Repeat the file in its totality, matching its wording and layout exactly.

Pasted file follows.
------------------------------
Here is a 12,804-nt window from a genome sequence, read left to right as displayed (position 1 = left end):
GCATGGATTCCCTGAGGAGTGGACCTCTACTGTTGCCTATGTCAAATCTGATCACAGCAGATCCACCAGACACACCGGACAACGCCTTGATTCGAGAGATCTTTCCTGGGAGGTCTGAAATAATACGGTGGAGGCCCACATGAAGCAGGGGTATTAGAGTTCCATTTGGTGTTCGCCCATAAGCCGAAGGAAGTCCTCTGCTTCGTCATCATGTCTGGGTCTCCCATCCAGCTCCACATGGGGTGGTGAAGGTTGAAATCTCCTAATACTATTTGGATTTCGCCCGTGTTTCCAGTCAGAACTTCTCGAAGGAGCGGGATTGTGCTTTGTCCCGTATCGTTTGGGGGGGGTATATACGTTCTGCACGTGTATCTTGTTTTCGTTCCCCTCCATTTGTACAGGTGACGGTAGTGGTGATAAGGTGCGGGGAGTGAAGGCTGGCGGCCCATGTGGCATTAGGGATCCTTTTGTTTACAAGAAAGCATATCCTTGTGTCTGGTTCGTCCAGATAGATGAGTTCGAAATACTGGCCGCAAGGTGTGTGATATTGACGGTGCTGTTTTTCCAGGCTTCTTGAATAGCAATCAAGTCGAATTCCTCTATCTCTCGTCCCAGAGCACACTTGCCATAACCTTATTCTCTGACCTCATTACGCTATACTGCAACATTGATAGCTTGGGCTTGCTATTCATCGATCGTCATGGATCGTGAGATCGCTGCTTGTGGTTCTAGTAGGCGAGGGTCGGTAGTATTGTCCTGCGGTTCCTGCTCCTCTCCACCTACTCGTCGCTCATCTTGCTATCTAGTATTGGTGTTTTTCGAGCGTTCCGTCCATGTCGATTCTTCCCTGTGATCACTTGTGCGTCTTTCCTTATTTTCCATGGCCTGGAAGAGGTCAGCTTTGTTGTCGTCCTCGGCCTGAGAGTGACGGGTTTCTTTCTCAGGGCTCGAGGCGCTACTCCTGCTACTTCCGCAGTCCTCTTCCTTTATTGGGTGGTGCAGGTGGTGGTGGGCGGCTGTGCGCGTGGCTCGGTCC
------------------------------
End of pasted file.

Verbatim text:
Here is a 12,804-nt window from a genome sequence, read left to right as displayed (position 1 = left end):
GCATGGATTCCCTGAGGAGTGGACCTCTACTGTTGCCTATGTCAAATCTGATCACAGCAGATCCACCAGACACACCGGACAACGCCTTGATTCGAGAGATCTTTCCTGGGAGGTCTGAAATAATACGGTGGAGGCCCACATGAAGCAGGGGTATTAGAGTTCCATTTGGTGTTCGCCCATAAGCCGAAGGAAGTCCTCTGCTTCGTCATCATGTCTGGGTCTCCCATCCAGCTCCACATGGGGTGGTGAAGGTTGAAATCTCCTAATACTATTTGGATTTCGCCCGTGTTTCCAGTCAGAACTTCTCGAAGGAGCGGGATTGTGCTTTGTCCCGTATCGTTTGGGGGGGGTATATACGTTCTGCACGTGTATCTTGTTTTCGTTCCCCTCCATTTGTACAGGTGACGGTAGTGGTGATAAGGTGCGGGGAGTGAAGGCTGGCGGCCCATGTGGCATTAGGGATCCTTTTGTTTACAAGAAAGCATATCCTTGTGTCTGGTTCGTCCAGATAGATGAGTTCGAAATACTGGCCGCAAGGTGTGTGATATTGACGGTGCTGTTTTTCCAGGCTTCTTGAATAGCAATCAAGTCGAATTCCTCTATCTCTCGTCCCAGAGCACACTTGCCATAACCTTATTCTCTGACCTCATTACGCTATACTGCAACATTGATAGCTTGGGCTTGCTATTCATCGATCGTCATGGATCGTGAGATCGCTGCTTGTGGTTCTAGTAGGCGAGGGTCGGTAGTATTGTCCTGCGGTTCCTGCTCCTCTCCACCTACTCGTCGCTCATCTTGCTATCTAGTATTGGTGTTTTTCGAGCGTTCCGTCCATGTCGATTCTTCCCTGTGATCACTTGTGCGTCTTTCCTTATTTTCCATGGCCTGGAAGAGGTCAGCTTTGTTGTCGTCCTCGGCCTGAGAGTGACGGGTTTCTTTCTCAGGGCTCGAGGCGCTACTCCTGCTACTTCCGCAGTCCTCTTCCTTTATTGGGTGGTGCAGGTGGTGGTGGGCGGCTGTGCGCGTGGCTCGGTCC